The tricky part is in measuring and comparing P(Y|X), often referred to as the concept. It’s not a single quantity that can be easily calculated. It’s the true mapping, or relation, between inputs and outputs. We know it for the training data (to the best of our model's ability), but how can we know when it changes in the real world? Let’s see!
Thanks for bearing with me through this rather lengthy introduction! Now that we know what concept shift is and why it’s challenging to detect, let’s discuss it in greater detail, following a practical example.
Concept shift means that for specific inputs, the distribution of the output has changed (P(Y|X) has changed, remember?). This change can occur in either of the two dimensions: in time or in space.
Concept shift in time means that the concept the model has learned during training has since then changed in the real world. In other words, the model’s knowledge is not up-to-date anymore.
Let me borrow an example from Chip Huyen’s fantastic book “Designing Machine Learning Systems”: imagine you’re building a model to predict housing prices in San Francisco. Before the coronavirus pandemic, a three-bedroom apartment might have cost $2m, but because of the virus, many people have left the city, and as a result of declining demand, the same apartment could now cost $1.5m. The feature distributions P(X) have not changed: the houses still have the same number of bedrooms, square footage, etc. It’s just that the same set of inputs now maps to a different output.
Concept shift in space when a concept learned from data from a particular geography or a particular set of users is not relevant for different regions or user bases. For example, adding 50 square feet to a San Francisco apartment can result in a significant price increase. However, the same addition to a house in rural Wyoming, where the housing market is much less competitive, might not translate to an equally large price increase.
Alright, so what we know so far is that concept shift might be a problem when either some time has passed since model deployment, or when the model starts serving different users or geographies. But how do we actually go about detecting it?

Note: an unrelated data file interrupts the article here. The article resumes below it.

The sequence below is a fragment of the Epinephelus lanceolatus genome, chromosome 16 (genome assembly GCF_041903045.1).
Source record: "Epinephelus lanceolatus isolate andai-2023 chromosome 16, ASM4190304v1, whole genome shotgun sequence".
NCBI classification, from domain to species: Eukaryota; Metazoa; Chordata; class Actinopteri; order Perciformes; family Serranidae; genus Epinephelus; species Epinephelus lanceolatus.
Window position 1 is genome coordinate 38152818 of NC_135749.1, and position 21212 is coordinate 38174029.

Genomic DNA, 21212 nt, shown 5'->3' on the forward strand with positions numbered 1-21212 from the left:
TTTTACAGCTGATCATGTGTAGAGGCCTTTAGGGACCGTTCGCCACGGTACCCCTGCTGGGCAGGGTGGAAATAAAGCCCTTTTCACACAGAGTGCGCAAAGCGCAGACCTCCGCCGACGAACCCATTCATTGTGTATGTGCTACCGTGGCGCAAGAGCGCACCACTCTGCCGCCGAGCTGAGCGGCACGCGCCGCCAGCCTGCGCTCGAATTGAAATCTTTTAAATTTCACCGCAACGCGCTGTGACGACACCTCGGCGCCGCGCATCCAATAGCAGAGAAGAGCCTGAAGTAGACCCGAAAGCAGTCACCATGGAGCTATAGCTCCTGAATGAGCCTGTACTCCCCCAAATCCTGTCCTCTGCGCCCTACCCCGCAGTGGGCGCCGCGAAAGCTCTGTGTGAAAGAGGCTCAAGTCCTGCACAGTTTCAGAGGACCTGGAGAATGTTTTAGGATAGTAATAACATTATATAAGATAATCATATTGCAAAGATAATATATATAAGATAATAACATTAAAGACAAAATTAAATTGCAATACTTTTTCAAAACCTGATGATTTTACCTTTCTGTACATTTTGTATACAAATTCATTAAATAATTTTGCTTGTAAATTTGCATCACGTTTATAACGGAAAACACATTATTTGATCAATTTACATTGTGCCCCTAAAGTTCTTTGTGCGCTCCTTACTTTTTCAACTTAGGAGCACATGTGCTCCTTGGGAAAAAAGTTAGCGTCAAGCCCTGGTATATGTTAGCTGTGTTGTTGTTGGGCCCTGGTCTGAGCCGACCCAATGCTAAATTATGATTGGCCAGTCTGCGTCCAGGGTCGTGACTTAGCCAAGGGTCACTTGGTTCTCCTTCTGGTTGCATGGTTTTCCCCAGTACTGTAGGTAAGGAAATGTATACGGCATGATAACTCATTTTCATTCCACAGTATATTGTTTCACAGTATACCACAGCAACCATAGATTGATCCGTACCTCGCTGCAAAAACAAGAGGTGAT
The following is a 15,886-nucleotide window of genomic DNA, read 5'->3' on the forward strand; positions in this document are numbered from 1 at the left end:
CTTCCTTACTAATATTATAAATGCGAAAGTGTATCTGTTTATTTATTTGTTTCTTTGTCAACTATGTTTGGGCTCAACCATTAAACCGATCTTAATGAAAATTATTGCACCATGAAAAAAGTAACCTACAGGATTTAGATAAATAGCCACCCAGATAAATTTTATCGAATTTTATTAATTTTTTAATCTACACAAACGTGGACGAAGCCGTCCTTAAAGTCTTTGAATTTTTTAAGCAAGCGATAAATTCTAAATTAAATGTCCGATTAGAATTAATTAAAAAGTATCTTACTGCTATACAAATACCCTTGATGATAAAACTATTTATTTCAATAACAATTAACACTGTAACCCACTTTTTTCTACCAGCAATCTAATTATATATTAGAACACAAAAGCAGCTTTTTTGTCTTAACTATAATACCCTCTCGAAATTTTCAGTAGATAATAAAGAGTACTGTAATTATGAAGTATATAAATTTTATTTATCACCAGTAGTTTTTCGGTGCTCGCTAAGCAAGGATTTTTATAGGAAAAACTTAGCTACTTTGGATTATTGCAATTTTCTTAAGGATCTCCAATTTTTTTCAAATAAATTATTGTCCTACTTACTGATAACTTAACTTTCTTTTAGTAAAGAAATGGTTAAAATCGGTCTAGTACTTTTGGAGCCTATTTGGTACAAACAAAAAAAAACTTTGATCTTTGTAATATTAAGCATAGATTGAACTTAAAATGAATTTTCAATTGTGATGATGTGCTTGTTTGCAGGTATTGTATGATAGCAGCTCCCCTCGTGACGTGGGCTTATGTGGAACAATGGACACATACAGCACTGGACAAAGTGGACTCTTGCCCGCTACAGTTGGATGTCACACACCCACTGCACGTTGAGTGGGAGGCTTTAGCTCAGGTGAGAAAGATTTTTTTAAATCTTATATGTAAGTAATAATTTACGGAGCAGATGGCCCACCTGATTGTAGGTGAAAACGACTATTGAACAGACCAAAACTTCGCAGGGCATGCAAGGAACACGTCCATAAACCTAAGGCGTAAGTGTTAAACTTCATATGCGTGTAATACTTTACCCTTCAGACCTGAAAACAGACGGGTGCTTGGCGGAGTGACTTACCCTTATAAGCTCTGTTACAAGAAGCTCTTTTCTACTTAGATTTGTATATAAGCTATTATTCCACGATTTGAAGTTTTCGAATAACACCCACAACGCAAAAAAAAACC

Imagine this: you train your San Francisco house pricing model on all available data and deploy it to production. Afterward, you collect the features that the model receives for inference and store them in daily batches.
Here, X-serve-0 are the features from the day of deployment, X-serve-1 are the features from the following day, and so on, while y-serve-* denotes the corresponding targets.
It’s day 0 today: the model trained on data up until yesterday is now in production. Are today’s data (X-serve-0 and y-serve-0) subject to concept shift?
Let’s assume for a moment that this is a binary question. In practice, of course, concept shift can be large or small and impact model performance heavily or not very much. But for now, let’s say that concept shift has either happened on day 0 or not.
Here’s an idea: let’s train a model on day 0 data. If there was no concept shift, it should learn the same features-to-target mapping that our production model has learned. If concept shift occurred, the learned mapping will be different.
Next, let’s use this day-0 model to make predictions for test data: we just feed it X-test. If the outputs are close to the test-set predictions from the production model, it means that our day-0 model has learned the same P(Y|X), or the same concept, as our production model. Therefore, we proclaim no concept shift. If the outputs are different, however, then concept shift must have happened.
We can repeat this process daily with every new batch of data we receive in serving to keep refreshing our knowledge of whether a concept shift has happened or not.
This is all nice, but there is one caveat to it, which a watchful reader might have spotted already. The outputs from the day-* models will never be exactly the same as the ones from the production model: even in the absence of any shift, the sampling error (different sample of training data) will lead to slightly different results. How large do the differences need to be to actually signal concept shift? Or, to rephrase this question more practically: when do we need to retrain the model?
Indeed, not every difference should call for retraining, which could be a costly or complex procedure. As mentioned above, the difference might sometimes be the result of random sampling, in which case no retraining is necessary. On other occasions, the difference might actually be caused by the concept shift, but one that’s not impacting the model in a meaningful way. In this case, retraining is not needed either.
The key observation to take away here is that one should only retrain the model when the concept shift is meaningfully impacting the model’s performance.
So how do we tell how much the performance is the performance impacted by concept shift? Let’s flip this question: are there situations where concept shift occurs but does not hurt the model’s performance?
Imagine that your San Francisco house pricing model is now a classification model in which you are predicting whether a house costs more or less than $1m given its features. You have followed the steps described above to find large differences between the outputs of the production model and the current-day model.
Here is the plot showing the differences in the probability of the house costing more than $1m from the two models for a subset of 10 data points.
There are three important observations to be made here. First, the two models predict completely different probabilities. The difference is large for each data point and can be as significant as close to 50 percentage points. We can be almost certain that a significant concept shift has occurred.
Second, there is no consistency in the two models’ relative outputs. Sometimes one produces a much higher probability than the other, sometimes the other way round.